Getting Back on Course: What One Survivor Wants You to Know About Sudden Cardiac Arrest

Getting Back on Course: What One Survivor Wants You to Know About Sudden Cardiac Arrest

(BPT) – It was a Sunday evening when Steve Ryan and his then 15-year-old daughter Kaitlin decided to head to the golf course to practice their short game. Steve felt worn out – something he could attribute to the heat or a busy week. However, things quickly took a turn as one moment he was watching his daughter take practice swings, and the next he was waking up from a medically induced coma three days later.

According to the American Heart Association, nine out of 10 individuals who experience sudden cardiac arrest (SCA) outside of a hospital will not survive. Luckily for Steve, 51, who experienced SCA that fateful evening, it was a different story thanks to immediate CPR performed by his daughter, shocks from an automated external defibrillator (AED) by paramedics, and a quick transfer to the hospital.

SCA happens when the heart suddenly stops beating, leading to a lack of blood flow to the body, and is caused by a disturbance in the heart’s electrical system. This life-threatening event is the third-leading cause of death in the U.S., with 1,000 people each day experiencing SCA outside of a hospital setting.[1]

In fact, cardiac arrest claims more lives globally than colorectal cancer, breast cancer, prostate cancer, influenza, pneumonia, auto accidents, HIV, firearms, and house fires combined.[1]

Know Your Risk

While SCA affects people of all ages, it is most common in adults and occurs twice as often in men as it does in women.

Risk factors include prior heart attack or SCA, family history of SCA or other heart disease, heart failure, low ejection fraction (a measure of the heart’s pumping ability), or fast or abnormal heart rhythms starting in the lower chambers of the heart.

Know the Signs & Differences

SCA can sometimes be confused with a heart attack – that’s why knowing the signs and differences are important. After all, for both conditions, seconds count for survival.

A heart attack occurs when blood flow to part of the heart is blocked – essentially a plumbing problem. Signs of a heart attack include chest pain or discomfort, feeling weak, lightheadedness, discomfort in the jaw, neck or back, pain in one or both arms, shortness of breath, unexplained nausea and more. It is vital to seek treatment as soon as possible to help reduce damage to the heart muscle.

SCA occurs when the heart suddenly and unexpectedly stops beating. Risk factors include abnormally fast heart rate, fluttering or pounding heart palpitations, chest discomfort, fainting and shortness of breath. An individual in cardiac arrest will lose consciousness and have no pulse. For every minute that goes by without treatment, the chance of survival drops rapidly. But survival rates can double or even triple if more people recognize the signs of SCA and know how to respond.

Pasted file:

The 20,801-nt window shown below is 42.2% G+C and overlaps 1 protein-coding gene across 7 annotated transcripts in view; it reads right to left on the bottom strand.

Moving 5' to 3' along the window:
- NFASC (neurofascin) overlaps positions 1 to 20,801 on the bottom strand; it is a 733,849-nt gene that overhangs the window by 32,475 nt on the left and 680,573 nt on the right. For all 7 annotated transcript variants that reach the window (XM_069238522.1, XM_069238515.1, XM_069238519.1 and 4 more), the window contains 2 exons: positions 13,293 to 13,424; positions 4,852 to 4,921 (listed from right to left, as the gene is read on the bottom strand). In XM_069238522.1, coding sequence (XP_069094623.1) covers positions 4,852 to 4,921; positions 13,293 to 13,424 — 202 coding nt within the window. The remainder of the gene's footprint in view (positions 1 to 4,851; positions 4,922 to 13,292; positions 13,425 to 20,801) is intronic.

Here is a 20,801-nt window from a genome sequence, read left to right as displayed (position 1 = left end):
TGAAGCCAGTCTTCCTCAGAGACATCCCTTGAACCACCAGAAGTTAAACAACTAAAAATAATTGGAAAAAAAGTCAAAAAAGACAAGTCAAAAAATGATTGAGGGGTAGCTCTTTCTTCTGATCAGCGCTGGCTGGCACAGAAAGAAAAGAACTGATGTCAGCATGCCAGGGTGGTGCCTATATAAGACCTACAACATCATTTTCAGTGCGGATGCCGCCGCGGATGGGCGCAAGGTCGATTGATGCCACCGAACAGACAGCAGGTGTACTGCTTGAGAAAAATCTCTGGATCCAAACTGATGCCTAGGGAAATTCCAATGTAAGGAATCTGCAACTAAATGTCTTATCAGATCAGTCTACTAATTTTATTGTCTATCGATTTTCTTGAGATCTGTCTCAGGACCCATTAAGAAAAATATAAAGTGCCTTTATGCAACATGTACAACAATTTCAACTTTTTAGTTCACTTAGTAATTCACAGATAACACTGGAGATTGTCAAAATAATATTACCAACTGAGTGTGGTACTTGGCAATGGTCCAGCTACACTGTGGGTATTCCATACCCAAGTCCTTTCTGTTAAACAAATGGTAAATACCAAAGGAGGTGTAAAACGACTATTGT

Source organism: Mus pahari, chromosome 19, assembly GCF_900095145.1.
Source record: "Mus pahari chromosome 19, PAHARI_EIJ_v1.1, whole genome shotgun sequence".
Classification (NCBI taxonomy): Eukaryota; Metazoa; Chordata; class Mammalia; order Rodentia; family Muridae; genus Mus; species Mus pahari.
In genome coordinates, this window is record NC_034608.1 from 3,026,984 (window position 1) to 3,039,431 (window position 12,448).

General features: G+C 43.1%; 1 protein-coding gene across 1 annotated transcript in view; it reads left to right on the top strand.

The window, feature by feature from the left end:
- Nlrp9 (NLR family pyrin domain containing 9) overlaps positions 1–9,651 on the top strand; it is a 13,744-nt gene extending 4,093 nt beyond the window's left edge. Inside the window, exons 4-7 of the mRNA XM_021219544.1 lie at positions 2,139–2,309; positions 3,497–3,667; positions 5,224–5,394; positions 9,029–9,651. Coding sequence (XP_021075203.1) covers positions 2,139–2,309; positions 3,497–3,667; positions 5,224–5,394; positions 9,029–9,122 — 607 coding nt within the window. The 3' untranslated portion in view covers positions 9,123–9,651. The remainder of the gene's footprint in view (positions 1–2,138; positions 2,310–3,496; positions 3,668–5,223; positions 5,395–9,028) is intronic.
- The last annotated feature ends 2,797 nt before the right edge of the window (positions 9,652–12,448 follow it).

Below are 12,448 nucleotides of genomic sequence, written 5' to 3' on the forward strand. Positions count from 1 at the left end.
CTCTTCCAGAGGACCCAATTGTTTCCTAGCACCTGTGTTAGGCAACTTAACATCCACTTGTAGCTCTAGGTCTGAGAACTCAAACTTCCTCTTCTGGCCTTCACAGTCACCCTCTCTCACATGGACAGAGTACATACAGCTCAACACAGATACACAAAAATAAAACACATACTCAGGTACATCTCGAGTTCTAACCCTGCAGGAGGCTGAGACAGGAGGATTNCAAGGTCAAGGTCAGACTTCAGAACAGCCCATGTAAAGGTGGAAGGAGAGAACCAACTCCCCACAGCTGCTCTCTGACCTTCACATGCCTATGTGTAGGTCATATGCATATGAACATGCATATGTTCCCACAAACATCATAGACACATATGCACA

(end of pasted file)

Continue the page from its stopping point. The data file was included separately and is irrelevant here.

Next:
For individuals experiencing SCA, starting hands-only CPR immediately helps restore the flow of oxygen-rich blood to the brain and other vital organs. CPR can provide life-saving support until more-advanced emergency care is available – which is how Steve’s daughter ultimately saved his life while they waited for the paramedics to arrive with an AED.

While there are important differences between a heart attack and SCA, rapid response time for both is key. Symptoms of a heart attack may come on slowly within hours or even weeks, but SCA can happen quickly and with little to no warning. For both conditions, the time from symptom onset to response is critical. Knowing the signs and acting quickly ultimately increases the chance of survival.

Understand SCA Treatment Options

Once stabilized and initially recovered, Steve was eager to find a treatment option that would allow him to get back to his daily activities, including time on the putting green. When his doctor told him he was a candidate for an implantable cardiac defibrillator (ICD), which monitors for and treats abnormal heart rhythms, Steve decided it would help put his mind – and his family’s – at ease.

ICDs are small battery-powered devices placed in the chest for long-term treatment of abnormal rhythms and prevention of SCA. They send either high-energy shocks or low-energy, painless pacing pulses to disrupt a dangerously fast heart rhythm.

‘I feel fantastic, almost as if I never had my SCA episode. But then I touch my chest, and there is my reminder that it did happen,’ said Steve. ‘Knowing that I have a Medtronic ICD eases my worries and encourages me to continue to be active and live life to the fullest.’

Spread the Word and Act Fast

Steve remains grateful for his daughter and the medical team that saved his life, and now wants to share his story to help others. While SCA happens with little to no warning, Steve’s experience serves as a reminder of the importance of performing early hands-only CPR and how ICDs can help survivors and those at risk for SCA continue to live their lives.

This October is Sudden Cardiac Arrest Awareness Month. If you or a loved one has a fast or irregular heartbeat or other risk factors like prior heart attack, family history of SCA, heart failure, or other cardiac conditions, contact your doctor.

And if you witness someone experiencing SCA, quick response is critical to survival: contact 911, locate an AED and use it, and administer hands-only CPR until first responders arrive.

Treatment with Medtronic ICDs are prescribed by your physician, who will discuss potential benefits and risks. Results may vary; this story represents one individual’s experience with these devices.

Learn more about heart rhythm disorders and treatments at:

[1] American Heart Association. CPR Facts & Stats. Accessed August 2021.


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